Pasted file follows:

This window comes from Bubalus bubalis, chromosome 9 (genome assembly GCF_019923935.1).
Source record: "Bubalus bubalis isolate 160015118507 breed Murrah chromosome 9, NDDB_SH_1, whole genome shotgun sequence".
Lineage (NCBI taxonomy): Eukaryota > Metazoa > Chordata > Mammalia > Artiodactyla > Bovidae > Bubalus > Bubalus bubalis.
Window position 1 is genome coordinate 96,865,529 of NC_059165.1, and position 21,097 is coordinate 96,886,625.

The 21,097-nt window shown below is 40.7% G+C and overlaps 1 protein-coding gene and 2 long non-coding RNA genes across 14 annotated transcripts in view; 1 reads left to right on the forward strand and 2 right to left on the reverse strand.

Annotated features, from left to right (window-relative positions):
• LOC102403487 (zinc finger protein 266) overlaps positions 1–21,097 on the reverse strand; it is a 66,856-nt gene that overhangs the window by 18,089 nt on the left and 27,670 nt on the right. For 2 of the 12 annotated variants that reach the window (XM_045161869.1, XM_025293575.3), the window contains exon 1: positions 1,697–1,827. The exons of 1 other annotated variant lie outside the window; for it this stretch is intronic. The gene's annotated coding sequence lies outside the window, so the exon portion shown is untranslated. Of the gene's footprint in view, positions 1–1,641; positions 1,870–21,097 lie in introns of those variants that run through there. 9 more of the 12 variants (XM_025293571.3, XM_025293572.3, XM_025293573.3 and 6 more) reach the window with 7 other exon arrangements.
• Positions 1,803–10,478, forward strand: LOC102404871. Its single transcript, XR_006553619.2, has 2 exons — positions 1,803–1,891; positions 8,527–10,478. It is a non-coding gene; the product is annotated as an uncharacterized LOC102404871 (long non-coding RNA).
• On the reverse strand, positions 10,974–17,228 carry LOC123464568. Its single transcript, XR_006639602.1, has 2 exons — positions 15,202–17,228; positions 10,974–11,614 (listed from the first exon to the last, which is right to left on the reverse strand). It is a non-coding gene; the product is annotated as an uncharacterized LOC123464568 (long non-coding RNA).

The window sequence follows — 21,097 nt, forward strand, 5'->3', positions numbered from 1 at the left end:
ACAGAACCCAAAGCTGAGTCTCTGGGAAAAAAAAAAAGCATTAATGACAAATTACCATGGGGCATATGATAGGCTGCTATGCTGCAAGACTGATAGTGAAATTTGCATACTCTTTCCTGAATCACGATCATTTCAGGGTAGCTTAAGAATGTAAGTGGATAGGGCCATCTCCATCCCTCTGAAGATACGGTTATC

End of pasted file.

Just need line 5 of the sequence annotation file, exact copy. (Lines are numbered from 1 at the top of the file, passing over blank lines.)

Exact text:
The 21,097-nt window shown below is 40.7% G+C and overlaps 1 protein-coding gene and 2 long non-coding RNA genes across 14 annotated transcripts in view; 1 reads left to right on the forward strand and 2 right to left on the reverse strand.